Usually, when you’re looking for aquatic plants, you have to decide if you want a floating plant or something you can plant in the substrate of your tank. Water Sprite makes this decision easy, though, because it will happily live floated or planted.
This lush, green plant can make your fish and invertebrates feel safe and comfortable and create nice shading in your tank. When planted, Water Sprite plants can easily fill a tank with minimal intervention, so they’re a great plant choice for beginners.
There are some things to consider when bringing home Water Sprites, though, like their tendency to shed leaves into the tank. So, here are the things you need to know about Water Sprite!
Table of contents
- Useful Information About Water Sprite
- Water Sprite Appearance
- Where to Find It?
- General Care
- Habitat, Tank Conditions & Setup
- Planting Tips
- 6 Benefits of Having Water Sprite in Your Aquarium
- Concerns About Water Sprite
- Final Thoughts
Useful Information About Water Sprite
Water Sprite, Indian Fern, Oriental Waterfern, Water Fern, Water Hornfern
Subtropical parts of Asia, Africa, the Pacific Islands, and Oceania
Light to medium green
Low to high
Minimum Tank Size:
Floating; midground to background
Tropical freshwater tanks
Water Sprite Appearance
Water Sprite plants can be light to medium green. They have stems with variegated leaves branching from them. Floating Water Sprite may have wider, more flat leaves than planted Water Sprite due to the additional light the floating plant receives. Planted Water Sprite leaves tend to have a thin central stem with thin offshoots, taking on an herb-like appearance. Planted Water Sprites tend to take on a bushier appearance than floated Water Sprites.
Water Sprite grows new leaves out like a fern, with the new growth unrolling outward. These plants can develop roots at almost any point along the stem and are easy to propagate because of this. Floating Water Sprite plants that catch on items in the water, like driftwood and décor, may be able to root themselves into the substrate without being manually planted.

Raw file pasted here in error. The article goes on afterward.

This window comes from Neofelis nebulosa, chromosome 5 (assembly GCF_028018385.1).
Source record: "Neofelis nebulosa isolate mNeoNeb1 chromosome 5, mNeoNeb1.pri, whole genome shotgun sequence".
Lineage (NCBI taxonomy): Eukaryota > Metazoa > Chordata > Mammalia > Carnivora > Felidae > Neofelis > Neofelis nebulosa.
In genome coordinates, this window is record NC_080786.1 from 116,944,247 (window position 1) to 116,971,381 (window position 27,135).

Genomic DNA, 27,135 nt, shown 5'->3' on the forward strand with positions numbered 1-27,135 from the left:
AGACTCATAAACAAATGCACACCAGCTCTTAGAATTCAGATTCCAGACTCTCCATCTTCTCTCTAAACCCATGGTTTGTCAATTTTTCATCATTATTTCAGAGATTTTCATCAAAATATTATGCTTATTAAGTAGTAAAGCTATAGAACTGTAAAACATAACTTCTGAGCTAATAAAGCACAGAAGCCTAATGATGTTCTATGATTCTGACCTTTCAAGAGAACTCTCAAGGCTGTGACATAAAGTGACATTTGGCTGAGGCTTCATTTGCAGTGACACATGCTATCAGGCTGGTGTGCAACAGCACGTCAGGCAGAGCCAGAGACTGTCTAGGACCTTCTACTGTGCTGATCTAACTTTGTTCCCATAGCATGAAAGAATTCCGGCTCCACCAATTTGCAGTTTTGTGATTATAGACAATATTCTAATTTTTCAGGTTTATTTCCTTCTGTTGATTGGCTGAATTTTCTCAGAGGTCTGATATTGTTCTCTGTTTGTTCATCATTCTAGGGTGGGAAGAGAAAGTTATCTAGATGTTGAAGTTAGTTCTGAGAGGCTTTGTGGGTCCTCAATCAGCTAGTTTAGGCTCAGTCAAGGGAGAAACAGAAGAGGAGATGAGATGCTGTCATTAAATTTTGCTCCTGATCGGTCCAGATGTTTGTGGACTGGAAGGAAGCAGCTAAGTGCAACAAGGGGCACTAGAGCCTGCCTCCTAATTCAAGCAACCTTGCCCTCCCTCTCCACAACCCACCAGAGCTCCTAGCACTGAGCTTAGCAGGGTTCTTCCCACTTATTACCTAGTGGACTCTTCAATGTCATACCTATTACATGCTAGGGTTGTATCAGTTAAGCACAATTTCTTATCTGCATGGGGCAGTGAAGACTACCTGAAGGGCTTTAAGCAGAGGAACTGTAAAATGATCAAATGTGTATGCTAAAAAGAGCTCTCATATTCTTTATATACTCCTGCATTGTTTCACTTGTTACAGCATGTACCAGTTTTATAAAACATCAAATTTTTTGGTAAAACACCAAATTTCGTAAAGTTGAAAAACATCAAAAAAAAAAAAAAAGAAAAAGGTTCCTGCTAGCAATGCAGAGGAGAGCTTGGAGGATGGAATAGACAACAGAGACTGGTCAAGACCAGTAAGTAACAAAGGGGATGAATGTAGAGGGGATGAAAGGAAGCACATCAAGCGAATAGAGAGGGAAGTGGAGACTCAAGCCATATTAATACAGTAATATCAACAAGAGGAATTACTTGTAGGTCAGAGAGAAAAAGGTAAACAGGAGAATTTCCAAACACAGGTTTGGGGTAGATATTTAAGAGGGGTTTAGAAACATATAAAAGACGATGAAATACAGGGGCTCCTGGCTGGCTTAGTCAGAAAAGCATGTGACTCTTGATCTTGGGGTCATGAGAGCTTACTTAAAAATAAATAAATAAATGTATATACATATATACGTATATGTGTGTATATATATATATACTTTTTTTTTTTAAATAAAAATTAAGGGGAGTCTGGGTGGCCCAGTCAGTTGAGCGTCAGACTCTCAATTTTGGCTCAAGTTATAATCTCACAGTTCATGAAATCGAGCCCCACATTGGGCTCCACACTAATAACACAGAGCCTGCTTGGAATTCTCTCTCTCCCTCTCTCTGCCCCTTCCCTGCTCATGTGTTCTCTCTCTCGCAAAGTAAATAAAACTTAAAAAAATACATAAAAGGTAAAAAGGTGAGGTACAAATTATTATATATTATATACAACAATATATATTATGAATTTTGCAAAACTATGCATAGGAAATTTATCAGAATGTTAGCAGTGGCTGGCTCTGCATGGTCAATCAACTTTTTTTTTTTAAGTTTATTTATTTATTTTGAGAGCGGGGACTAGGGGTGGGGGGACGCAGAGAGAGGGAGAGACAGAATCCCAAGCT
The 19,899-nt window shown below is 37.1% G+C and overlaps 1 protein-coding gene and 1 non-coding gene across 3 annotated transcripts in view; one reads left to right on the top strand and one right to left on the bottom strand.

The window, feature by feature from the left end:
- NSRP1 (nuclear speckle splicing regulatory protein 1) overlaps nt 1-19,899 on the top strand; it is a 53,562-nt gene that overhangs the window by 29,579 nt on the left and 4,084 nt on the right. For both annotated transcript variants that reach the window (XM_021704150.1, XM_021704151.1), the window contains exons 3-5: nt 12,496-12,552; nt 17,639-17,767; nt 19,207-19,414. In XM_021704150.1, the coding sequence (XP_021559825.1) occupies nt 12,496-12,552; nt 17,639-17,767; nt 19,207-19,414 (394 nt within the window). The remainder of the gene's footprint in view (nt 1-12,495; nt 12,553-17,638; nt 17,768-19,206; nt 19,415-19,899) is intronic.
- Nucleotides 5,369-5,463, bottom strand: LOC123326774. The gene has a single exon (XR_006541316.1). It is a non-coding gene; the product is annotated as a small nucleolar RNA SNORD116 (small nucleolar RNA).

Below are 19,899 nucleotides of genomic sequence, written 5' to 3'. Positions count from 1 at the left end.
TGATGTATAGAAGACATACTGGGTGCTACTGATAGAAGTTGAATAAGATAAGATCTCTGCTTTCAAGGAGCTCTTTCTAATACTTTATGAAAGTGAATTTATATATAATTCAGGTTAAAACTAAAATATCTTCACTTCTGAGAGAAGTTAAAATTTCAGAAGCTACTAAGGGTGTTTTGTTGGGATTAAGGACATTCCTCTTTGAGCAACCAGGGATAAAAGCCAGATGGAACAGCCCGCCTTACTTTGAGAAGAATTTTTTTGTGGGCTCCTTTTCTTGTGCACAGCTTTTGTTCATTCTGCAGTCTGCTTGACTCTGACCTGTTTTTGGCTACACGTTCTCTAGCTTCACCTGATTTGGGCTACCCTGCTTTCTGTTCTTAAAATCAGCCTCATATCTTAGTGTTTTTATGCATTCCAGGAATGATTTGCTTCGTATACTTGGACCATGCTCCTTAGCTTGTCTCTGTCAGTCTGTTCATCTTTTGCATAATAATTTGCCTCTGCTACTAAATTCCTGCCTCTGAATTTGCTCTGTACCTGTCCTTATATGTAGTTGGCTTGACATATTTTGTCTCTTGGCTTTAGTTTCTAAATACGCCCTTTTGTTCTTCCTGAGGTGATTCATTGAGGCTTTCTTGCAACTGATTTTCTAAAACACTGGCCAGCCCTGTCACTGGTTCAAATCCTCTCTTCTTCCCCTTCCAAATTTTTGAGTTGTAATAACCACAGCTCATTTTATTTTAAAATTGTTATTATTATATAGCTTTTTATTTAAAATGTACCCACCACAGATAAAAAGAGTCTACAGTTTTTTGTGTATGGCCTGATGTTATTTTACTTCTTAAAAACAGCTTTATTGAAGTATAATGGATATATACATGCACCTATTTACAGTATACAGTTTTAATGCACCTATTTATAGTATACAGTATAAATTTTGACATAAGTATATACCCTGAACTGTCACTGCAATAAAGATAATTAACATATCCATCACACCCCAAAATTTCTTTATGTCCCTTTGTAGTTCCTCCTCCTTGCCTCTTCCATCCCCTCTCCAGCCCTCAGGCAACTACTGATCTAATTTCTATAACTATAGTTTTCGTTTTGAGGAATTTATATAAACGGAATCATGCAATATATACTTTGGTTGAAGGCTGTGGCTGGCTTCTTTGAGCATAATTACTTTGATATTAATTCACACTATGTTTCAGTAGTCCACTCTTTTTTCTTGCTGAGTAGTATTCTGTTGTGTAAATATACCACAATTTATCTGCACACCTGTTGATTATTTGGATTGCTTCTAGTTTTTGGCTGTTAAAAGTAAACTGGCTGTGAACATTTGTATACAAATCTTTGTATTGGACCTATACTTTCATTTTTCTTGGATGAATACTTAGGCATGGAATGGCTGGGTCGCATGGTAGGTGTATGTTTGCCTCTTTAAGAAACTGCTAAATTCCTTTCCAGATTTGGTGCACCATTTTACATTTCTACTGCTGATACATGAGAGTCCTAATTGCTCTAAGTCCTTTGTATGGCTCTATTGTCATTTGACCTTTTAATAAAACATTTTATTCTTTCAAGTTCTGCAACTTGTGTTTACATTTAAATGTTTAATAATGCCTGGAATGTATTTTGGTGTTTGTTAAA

You may notice tiny miniatures of the mother plant sprouting from it and eventually falling off. These plantlets will either float or root themselves into the substrate, forming a new plant.
These plants can reach up to 12 inches tall and may require routine trims to keep new growth in check.
Where to Find It?
Water Sprite is widely dispersed across damp, subtropical parts of the world. In places like the Philippines and Indonesia, you might even find it on a menu, although eating it is not recommended due to potential carcinogenic properties in the plant.
This plant is inexpensive and very easy to come by online. You may be able to find it in big corporate pet stores, but you are more likely to find it in small, local shops.
These plants are non-flowering, fern-like plants that reproduce readily via plantlets or cuttings. They can be floated, helping to shade low-light plants further down in the tank and fish that prefer indirect light. The growth rate and leaf shape will be determined by whether you plant or float Water Sprites. Floated plants receive more light, so they tend to reproduce faster and develop larger leaves. Planted Water Sprites will develop more delicate leaves and may be taller and leggier.
Water Sprites are a great plant for beginners and anyone looking for a minimal maintenance plant. They prefer warm water, so may do best in tropical tanks. These plants can get large and take up a lot of space, as well as reproducing quickly with ease, so you may have to routinely prune Water Sprite plants to keep them in check in your tank.
Many fish enjoy nibbling on Water Sprites, but they grow fast enough with good lighting that this should not be a problem. Moderate to high lighting will produce the fastest growth.